-- The pregame locker room possesses an almost mythological place in our sports culture. The fiery emotional and motivational speech that precedes an important game, in fact, is a long-established artistic trope, perhaps beginning with Shakespeare's Henry V telling his outnumbered troops at Agincourt to foreswear a desire for more manpower so "we happy few, we band of brothers" can earn more glory.
You've surely felt the adrenaline pump watching more than a few motivational speeches on video, right?
"Win one for the Gipper" ...
"On this team, we fight for that inch" ...
"We've got 30 minutes for the rest of our lives" ...
"Clear eyes, full hearts" ...
As with most mythologized things, however, the reality is more nuanced. If you talk with a variety of college football coaches, each owning an obsessive concern for sending his team to the field primed for a focused, intense performance, more than a few will outright reject the idea that the pregame speech plays a substantial role in how their team plays.
"I've heard a coach speak pregame and it's been unbelievable," Michigan coach Brady Hoke said. "And the team goes out there and the ball is kicked off and they still don't perform. I've been in locker rooms when the coach has said two words and that team goes out there and it beats the crap out of whoever they are playing."
Louisville coach Bobby Petrino pooh-poohed the idea.
"The speech before you take the field means very little," he said.
For those of us who want to infuse football with a little poetry, that's a bummer. We want to romanticize the power of that roar emerging from the stadium tunnel, of the words that made one team want it just a little more, of the speech that plumbed the depths of a player's athletic potential and made him and his teammates something more than even a collection of their individual bests.
Fear not, though. As noted, the reality is more nuanced, and that in itself is interesting.
It's more than a moment
On Jan. 6, 2014, Jimbo Fisher gave what many might term the most important pregame speech of his life. With his Florida State program poised to recover its position atop college football in the national title game against Auburn, he wanted to deliver a clear and concise message, one that set his players' minds right for the biggest game of their lives.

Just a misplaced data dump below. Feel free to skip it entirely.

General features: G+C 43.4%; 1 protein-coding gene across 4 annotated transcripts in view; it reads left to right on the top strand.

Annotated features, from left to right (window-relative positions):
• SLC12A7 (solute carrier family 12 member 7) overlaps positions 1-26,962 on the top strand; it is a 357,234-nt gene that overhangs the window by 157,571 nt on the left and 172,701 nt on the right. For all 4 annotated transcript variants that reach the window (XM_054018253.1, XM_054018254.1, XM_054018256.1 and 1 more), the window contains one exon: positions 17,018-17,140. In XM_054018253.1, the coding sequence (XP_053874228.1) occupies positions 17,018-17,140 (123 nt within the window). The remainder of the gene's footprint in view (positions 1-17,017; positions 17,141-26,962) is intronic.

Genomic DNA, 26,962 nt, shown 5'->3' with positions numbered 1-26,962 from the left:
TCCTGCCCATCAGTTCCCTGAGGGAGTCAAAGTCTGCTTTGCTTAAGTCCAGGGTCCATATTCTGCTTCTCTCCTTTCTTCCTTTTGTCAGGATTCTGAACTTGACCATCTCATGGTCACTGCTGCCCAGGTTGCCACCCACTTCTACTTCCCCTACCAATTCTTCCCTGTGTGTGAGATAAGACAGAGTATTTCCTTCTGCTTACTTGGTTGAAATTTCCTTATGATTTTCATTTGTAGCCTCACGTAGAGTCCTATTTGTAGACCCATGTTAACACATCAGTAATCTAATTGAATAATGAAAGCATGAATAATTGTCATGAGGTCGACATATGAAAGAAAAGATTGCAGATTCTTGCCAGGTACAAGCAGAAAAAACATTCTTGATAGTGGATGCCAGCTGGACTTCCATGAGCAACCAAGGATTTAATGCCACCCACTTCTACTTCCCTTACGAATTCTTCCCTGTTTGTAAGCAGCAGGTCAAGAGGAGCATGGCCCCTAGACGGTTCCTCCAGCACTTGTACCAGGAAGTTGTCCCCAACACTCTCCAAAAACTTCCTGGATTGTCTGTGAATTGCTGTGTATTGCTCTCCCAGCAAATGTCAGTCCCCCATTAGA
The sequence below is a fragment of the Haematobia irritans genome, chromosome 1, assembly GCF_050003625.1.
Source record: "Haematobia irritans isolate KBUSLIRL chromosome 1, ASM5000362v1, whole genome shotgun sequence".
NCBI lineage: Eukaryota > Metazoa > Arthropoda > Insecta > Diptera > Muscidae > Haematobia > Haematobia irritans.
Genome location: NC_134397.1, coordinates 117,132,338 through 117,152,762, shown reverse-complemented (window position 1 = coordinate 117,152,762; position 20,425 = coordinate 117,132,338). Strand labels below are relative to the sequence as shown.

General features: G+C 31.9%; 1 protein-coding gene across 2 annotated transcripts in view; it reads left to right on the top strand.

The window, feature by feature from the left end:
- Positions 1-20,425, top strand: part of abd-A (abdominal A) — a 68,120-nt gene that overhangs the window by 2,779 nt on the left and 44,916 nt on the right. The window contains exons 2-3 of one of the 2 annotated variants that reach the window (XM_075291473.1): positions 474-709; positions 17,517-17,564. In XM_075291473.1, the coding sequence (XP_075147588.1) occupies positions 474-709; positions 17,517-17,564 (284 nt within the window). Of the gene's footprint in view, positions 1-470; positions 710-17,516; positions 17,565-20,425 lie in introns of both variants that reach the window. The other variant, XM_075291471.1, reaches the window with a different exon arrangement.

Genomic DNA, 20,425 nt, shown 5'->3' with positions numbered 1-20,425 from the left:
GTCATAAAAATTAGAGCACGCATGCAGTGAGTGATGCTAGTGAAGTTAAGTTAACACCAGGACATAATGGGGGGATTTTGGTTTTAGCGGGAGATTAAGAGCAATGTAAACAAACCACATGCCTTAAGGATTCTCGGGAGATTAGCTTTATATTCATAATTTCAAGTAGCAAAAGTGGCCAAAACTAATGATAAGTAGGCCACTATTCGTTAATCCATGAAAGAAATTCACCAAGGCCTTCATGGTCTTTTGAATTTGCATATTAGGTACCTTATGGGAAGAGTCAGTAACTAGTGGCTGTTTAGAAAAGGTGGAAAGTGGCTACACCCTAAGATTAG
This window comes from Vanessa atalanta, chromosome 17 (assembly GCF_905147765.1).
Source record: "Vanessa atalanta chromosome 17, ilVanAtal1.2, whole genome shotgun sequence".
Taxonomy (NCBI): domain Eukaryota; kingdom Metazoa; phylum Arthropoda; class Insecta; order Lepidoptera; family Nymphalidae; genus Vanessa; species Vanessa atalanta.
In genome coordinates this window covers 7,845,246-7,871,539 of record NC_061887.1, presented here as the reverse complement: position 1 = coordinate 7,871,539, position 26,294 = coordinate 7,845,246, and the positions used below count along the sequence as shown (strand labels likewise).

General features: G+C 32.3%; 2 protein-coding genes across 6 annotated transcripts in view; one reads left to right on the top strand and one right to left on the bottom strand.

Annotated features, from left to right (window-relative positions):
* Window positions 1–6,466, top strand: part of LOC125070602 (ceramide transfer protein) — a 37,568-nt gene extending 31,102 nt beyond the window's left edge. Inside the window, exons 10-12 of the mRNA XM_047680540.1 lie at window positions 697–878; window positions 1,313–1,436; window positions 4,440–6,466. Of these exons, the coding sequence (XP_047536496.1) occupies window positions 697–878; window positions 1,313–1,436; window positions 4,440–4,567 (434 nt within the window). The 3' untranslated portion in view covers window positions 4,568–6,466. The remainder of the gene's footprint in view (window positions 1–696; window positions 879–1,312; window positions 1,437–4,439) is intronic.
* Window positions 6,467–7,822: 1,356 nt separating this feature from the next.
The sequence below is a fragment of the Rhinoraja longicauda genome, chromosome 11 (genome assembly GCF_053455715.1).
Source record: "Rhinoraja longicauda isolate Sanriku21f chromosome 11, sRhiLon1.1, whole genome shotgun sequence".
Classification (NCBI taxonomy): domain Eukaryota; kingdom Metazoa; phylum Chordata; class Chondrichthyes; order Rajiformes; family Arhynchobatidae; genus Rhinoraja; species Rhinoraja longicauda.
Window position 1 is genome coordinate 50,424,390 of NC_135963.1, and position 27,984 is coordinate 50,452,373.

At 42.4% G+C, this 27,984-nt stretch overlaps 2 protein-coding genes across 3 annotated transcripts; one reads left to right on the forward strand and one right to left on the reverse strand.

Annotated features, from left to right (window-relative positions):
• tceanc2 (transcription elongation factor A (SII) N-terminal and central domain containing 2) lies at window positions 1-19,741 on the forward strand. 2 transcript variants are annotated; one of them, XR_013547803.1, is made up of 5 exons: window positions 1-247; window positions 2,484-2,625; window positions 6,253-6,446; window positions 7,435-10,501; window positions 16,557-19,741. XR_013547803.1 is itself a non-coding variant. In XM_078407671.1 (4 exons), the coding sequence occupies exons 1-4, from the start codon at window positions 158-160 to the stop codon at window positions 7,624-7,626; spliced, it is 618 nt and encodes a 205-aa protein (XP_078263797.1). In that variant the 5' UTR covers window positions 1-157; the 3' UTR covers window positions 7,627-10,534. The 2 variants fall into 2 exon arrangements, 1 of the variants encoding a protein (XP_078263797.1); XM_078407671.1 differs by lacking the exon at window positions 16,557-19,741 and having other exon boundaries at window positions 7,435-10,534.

So it's not unfair to conclude his pregame speech flopped, as the seemingly outmanned Tigers led 21-10 at halftime, and the Seminoles looked nothing like the poised, dominating team they had been all season. Fisher concluded that his message hadn't resonated. He had told his team to focus on the game, not winning; to focus on playing, not the scoreboard. Instead, they played with a distracted air. They looked like a favorite that was too worried about being the villain in Auburn's fairy-tale season.
Fisher gathered his team at halftime and reiterated his message. It was a simple, stern challenge with the added urgency of playing from behind. And this time it crystallized.
"That's what I told them. 'It's hard. This is what you're going to remember. You expect it to be tough. But this is how we're going to do it,'" he said. "I saw the look in their eyes and I knew we were ready to compete and we did."
Yet when Fisher recalls what he told his team before the game and at halftime, what he most wants to impart is not the isolated importance of either speech. Instead, it was about reconnecting his players to a season-long process that fostered the culture that gave them the potential to become a championship team.
"I think coaches can inspire," Fisher said. "[But] I think motivation comes from within. I think you can inspire people quickly, but I think that wears off. I think the motivations is in your habits."
While most coaches don't completely dismiss the importance of a pregame speech, what they finger as more critical is the consistency of the message delivered all week.
"I give my pregame speech Sunday through Friday," Penn State coach James Franklin said.
Friday night in the team hotel, in fact, is more important to many coaches than just before the game Saturday in the stadium. If a coach wants to reach back for a motivational angle with more depth, if he wants to show film clips or a movie or expand on an idea, he'd actually prefer for his team to sleep on it.
"The pregame speech is really the culmination of the week," Miami coach Al Golden said. "You plant seeds throughout the week and then you tie it together on Friday. Maybe I'm wrong but I'd say the majority of the coaches would say Friday night in the hotel would be way more important than on Saturday when you're talking to them right before they're trying to run through the smoke before the game."